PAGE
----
In this example, we use CString from the std::ffi module to convert a Rust &str to a C-compatible string (*const c_char) before passing it to the C function print_c_string.

Example: Passing a Struct from Rust to C

use std::os::raw::c_int;

pub struct Point {

    x: c_int,

    y: c_int,


extern "C" {

    fn calculate_distance(point_a: *const Point, point_b: *const Point) -> f64;


fn main() {

    let point_a = Point { x: 0, y: 0 };

    let point_b = Point { x: 3, y: 4 };

    let distance = unsafe { calculate_distance(&point_a, &point_b) };

    println!("Distance: {}", distance);


In this example, we define a Point struct with the #[repr(C)] attribute, ensuring a C-compatible memory layout. We then pass pointers to the struct instances to the C function calculate_distance.

Tips for FFI Safety:

Understand the Target Language’s Semantics:

Grasping the target language’s semantics is vital for ensuring FFI safety. Familiarize yourself with the language’s memory management, error handling, data types, and calling conventions. This knowledge will enable you to make informed decisions when interfacing with foreign functions and correctly translate data types and errors between Rust and the target language.

Use the unsafe Keyword Wisely:

Rust requires the use of the unsafe keyword when calling foreign functions or performing operations that could compromise memory safety. When using unsafe, ensure you understand the potential risks and take necessary precautions to maintain safety. Keep unsafe blocks as small as possible and encapsulate them in safe abstractions, allowing for easier auditing and better separation of concerns.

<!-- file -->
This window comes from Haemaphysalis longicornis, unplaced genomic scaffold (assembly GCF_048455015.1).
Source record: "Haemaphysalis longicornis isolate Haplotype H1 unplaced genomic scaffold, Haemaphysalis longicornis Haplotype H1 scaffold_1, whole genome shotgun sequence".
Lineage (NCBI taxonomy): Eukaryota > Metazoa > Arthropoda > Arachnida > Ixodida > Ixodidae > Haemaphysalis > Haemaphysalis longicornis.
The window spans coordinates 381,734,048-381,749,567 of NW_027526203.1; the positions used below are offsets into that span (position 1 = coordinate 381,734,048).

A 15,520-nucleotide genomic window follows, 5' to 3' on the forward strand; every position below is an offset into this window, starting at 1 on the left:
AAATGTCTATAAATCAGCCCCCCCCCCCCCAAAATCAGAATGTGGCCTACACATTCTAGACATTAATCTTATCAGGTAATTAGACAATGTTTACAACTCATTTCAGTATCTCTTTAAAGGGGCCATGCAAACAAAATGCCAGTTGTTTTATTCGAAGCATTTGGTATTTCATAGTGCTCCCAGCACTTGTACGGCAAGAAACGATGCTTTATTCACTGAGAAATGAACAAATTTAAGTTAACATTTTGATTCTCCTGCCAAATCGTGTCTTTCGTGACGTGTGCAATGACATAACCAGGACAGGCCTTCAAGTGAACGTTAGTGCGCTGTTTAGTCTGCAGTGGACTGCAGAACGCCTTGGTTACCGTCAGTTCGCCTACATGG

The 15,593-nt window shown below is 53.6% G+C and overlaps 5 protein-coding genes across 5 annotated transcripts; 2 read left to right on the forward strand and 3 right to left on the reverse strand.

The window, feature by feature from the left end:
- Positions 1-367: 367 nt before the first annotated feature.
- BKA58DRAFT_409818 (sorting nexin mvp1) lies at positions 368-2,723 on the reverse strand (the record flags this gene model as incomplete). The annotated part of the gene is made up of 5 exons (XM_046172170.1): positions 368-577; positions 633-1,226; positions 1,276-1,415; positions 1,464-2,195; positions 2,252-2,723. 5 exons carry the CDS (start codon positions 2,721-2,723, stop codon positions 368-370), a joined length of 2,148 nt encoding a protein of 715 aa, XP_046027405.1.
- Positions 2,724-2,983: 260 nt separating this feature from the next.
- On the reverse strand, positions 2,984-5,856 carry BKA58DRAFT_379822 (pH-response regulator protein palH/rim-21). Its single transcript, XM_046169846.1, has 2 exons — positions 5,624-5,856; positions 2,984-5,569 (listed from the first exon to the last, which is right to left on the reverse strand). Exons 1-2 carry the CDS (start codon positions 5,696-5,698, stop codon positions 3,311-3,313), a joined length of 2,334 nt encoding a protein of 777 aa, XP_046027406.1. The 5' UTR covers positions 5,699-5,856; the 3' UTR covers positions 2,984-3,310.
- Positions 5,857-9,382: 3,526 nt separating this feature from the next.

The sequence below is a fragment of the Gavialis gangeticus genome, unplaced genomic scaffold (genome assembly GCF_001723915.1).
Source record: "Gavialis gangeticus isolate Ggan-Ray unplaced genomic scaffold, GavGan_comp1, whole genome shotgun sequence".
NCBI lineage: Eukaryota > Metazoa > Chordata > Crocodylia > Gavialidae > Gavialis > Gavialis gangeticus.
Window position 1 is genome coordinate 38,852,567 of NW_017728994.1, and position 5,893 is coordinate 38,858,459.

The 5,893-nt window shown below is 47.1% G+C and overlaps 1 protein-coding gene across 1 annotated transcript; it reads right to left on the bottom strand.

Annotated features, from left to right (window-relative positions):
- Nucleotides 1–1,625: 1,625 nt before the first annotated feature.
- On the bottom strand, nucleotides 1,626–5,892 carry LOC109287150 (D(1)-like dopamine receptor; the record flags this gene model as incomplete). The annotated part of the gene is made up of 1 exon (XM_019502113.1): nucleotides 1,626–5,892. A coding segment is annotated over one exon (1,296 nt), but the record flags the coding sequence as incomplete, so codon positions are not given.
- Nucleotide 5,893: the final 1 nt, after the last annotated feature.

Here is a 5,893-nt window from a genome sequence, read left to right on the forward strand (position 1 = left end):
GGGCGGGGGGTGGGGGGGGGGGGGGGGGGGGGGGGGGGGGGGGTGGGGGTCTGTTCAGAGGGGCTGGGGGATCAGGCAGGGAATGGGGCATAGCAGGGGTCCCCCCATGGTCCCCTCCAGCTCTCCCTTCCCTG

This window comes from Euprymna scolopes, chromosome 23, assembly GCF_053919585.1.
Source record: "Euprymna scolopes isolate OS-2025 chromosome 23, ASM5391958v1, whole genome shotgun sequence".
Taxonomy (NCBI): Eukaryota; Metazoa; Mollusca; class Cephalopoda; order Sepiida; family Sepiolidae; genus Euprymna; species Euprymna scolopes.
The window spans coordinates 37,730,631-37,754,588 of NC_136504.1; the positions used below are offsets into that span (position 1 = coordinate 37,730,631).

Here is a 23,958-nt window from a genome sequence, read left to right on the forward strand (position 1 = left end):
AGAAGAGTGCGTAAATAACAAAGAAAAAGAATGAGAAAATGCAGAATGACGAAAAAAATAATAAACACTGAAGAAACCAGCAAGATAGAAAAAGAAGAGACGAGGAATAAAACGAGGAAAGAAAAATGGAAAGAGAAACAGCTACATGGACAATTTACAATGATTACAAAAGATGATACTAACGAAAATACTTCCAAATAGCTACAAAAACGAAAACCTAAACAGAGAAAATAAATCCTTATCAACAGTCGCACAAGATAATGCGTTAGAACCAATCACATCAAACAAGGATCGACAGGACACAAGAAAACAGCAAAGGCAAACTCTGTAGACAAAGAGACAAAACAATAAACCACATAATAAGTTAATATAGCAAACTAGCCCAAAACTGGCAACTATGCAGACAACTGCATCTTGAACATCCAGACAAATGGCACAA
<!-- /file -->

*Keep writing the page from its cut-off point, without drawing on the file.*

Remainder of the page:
Validate and Sanitize Input Data:

When passing data between Rust and foreign functions, validate and sanitize input data to prevent undefined behavior, crashes, or security vulnerabilities. Ensure that the data being passed is within the expected range, size, or format before passing it across the FFI boundary.

Manage Memory Allocation and Deallocation:

When working with FFI, it’s essential to ensure memory is correctly allocated and deallocated to prevent memory leaks, double-frees, or undefined behavior. When sharing memory between Rust and foreign functions, make sure you know which side is responsible for memory management and follow the appropriate conventions.

Use C-compatible Data Types and Representations:

To maintain compatibility across FFI boundaries, use data types and representations that are compatible with C, the most common language for FFI interaction. Rust provides several C-compatible data types in the std::os::raw module. Additionally, use the #[repr(C)] attribute to enforce C-compatible memory layouts for structs and enums.

Handle Errors Gracefully:

Error handling is a critical aspect of programming, and it becomes even more important when working with FFI. Understand the target language’s error handling mechanism and adopt strategies such as using return values or out-parameters to handle errors. Ensure you handle errors gracefully in Rust, preventing crashes or undefined behavior.

Be Mindful of Platform Differences:

When working with FFI, keep in mind the differences between platforms, such as endianness, word size, and alignment. Be cautious when making assumptions about the target platform’s characteristics, and use Rust’s built-in mechanisms for platform-specific code when necessary.

Test Your FFI Code Thoroughly:

Thorough testing is crucial for ensuring FFI safety. Write comprehensive test cases that cover various edge cases, input data, and potential errors. Use tools like Valgrind or sanitizers to detect memory leaks, undefined behavior, or other issues that might not be apparent during regular testing.

Relevant Rust topics:


Posted in Rust